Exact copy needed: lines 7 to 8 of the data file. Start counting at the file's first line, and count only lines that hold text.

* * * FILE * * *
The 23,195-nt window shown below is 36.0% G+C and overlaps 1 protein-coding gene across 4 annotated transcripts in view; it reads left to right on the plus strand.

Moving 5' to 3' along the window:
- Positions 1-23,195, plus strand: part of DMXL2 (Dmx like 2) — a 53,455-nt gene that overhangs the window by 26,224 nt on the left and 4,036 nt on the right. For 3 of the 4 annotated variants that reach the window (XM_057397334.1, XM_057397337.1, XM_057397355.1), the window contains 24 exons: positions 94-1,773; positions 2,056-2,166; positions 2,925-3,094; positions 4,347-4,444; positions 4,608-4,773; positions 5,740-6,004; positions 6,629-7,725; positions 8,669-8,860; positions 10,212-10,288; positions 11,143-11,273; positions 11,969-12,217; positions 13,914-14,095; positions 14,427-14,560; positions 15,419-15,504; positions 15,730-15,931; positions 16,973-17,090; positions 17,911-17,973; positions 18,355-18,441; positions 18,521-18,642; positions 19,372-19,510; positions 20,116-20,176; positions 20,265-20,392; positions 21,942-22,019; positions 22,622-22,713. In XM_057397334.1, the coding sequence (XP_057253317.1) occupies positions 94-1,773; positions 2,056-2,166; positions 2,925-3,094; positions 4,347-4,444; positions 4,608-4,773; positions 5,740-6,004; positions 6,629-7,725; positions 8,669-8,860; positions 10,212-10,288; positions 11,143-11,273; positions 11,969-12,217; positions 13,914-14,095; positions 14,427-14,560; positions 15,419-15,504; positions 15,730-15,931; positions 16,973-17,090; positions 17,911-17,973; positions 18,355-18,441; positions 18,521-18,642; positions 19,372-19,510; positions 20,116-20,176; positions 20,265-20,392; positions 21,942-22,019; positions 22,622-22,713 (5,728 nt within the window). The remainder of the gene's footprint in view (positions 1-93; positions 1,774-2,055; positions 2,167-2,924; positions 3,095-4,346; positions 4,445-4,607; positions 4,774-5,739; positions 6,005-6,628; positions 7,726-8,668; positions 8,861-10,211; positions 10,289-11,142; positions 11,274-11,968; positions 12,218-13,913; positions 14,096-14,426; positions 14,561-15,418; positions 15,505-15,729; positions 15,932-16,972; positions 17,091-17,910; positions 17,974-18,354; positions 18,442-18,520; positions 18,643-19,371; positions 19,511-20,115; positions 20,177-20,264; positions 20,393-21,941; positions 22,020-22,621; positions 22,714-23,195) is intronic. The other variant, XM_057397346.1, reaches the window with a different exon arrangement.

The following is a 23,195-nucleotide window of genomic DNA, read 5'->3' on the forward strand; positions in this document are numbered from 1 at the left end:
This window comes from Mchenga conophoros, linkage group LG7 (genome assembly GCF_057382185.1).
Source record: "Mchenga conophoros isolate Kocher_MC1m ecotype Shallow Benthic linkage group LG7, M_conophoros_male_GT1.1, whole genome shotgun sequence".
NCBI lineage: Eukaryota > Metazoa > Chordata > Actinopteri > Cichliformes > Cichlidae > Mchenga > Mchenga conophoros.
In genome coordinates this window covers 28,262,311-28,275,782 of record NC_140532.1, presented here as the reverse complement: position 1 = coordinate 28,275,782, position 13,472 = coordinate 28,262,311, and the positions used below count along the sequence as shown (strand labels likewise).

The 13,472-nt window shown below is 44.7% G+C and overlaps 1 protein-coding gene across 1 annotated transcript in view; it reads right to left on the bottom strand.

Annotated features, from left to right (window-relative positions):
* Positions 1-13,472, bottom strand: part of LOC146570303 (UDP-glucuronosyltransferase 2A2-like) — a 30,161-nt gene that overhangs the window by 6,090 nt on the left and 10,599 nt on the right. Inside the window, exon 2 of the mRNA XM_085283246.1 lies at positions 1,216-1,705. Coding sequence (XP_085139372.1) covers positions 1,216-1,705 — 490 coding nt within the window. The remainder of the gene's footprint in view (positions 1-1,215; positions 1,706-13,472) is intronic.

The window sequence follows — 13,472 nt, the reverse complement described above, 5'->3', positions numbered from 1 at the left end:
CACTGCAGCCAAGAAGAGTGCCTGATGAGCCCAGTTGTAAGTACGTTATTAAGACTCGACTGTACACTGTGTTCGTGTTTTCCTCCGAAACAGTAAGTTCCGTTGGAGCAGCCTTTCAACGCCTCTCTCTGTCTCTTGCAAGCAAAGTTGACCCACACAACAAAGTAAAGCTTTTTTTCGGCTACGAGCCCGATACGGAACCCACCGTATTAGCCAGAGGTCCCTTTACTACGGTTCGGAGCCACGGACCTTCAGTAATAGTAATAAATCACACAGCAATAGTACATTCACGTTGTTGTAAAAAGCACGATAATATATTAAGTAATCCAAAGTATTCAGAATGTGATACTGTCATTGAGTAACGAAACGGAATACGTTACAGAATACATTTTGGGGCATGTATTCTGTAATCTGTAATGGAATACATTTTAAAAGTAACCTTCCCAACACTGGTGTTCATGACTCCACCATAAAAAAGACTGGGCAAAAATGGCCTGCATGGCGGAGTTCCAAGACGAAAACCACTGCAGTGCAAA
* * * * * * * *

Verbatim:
NCBI lineage: Eukaryota > Metazoa > Chordata > Actinopteri > Cichliformes > Cichlidae > Mchenga > Mchenga conophoros.
In genome coordinates this window covers 28,262,311-28,275,782 of record NC_140532.1, presented here as the reverse complement: position 1 = coordinate 28,275,782, position 13,472 = coordinate 28,262,311, and the positions used below count along the sequence as shown (strand labels likewise).